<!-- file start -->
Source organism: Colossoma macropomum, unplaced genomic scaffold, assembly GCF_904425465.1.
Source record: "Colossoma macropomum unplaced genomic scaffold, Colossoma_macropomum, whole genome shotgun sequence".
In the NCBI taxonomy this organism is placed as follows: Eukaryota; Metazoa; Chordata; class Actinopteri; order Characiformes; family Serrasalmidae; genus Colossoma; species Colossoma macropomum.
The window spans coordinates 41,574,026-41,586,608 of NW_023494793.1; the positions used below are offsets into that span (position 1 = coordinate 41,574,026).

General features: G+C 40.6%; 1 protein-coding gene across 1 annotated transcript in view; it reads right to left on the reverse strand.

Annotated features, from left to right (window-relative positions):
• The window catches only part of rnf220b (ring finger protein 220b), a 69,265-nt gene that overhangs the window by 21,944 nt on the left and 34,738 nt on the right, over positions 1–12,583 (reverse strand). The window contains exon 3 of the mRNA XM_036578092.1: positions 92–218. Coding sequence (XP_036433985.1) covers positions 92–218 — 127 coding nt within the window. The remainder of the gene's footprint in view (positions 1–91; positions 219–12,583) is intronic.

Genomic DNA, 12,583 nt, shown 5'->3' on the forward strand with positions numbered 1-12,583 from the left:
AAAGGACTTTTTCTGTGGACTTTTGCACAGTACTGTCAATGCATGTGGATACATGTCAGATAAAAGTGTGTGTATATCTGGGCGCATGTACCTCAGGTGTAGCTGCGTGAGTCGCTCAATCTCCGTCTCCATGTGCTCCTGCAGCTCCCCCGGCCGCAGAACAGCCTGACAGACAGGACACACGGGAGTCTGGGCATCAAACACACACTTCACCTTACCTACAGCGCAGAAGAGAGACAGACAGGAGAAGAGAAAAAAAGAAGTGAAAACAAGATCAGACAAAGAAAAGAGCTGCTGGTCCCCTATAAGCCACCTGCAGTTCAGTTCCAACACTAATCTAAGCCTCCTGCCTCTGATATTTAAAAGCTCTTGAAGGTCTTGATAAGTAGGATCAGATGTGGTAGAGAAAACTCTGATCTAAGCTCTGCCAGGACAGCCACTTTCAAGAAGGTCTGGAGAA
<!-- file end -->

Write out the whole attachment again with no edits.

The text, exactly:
Source organism: Colossoma macropomum, unplaced genomic scaffold, assembly GCF_904425465.1.
Source record: "Colossoma macropomum unplaced genomic scaffold, Colossoma_macropomum, whole genome shotgun sequence".
In the NCBI taxonomy this organism is placed as follows: Eukaryota; Metazoa; Chordata; class Actinopteri; order Characiformes; family Serrasalmidae; genus Colossoma; species Colossoma macropomum.
The window spans coordinates 41,574,026-41,586,608 of NW_023494793.1; the positions used below are offsets into that span (position 1 = coordinate 41,574,026).

General features: G+C 40.6%; 1 protein-coding gene across 1 annotated transcript in view; it reads right to left on the reverse strand.

Annotated features, from left to right (window-relative positions):
• The window catches only part of rnf220b (ring finger protein 220b), a 69,265-nt gene that overhangs the window by 21,944 nt on the left and 34,738 nt on the right, over positions 1–12,583 (reverse strand). The window contains exon 3 of the mRNA XM_036578092.1: positions 92–218. Coding sequence (XP_036433985.1) covers positions 92–218 — 127 coding nt within the window. The remainder of the gene's footprint in view (positions 1–91; positions 219–12,583) is intronic.

Genomic DNA, 12,583 nt, shown 5'->3' on the forward strand with positions numbered 1-12,583 from the left:
AAAGGACTTTTTCTGTGGACTTTTGCACAGTACTGTCAATGCATGTGGATACATGTCAGATAAAAGTGTGTGTATATCTGGGCGCATGTACCTCAGGTGTAGCTGCGTGAGTCGCTCAATCTCCGTCTCCATGTGCTCCTGCAGCTCCCCCGGCCGCAGAACAGCCTGACAGACAGGACACACGGGAGTCTGGGCATCAAACACACACTTCACCTTACCTACAGCGCAGAAGAGAGACAGACAGGAGAAGAGAAAAAAAGAAGTGAAAACAAGATCAGACAAAGAAAAGAGCTGCTGGTCCCCTATAAGCCACCTGCAGTTCAGTTCCAACACTAATCTAAGCCTCCTGCCTCTGATATTTAAAAGCTCTTGAAGGTCTTGATAAGTAGGATCAGATGTGGTAGAGAAAACTCTGATCTAAGCTCTGCCAGGACAGCCACTTTCAAGAAGGTCTGGAGAA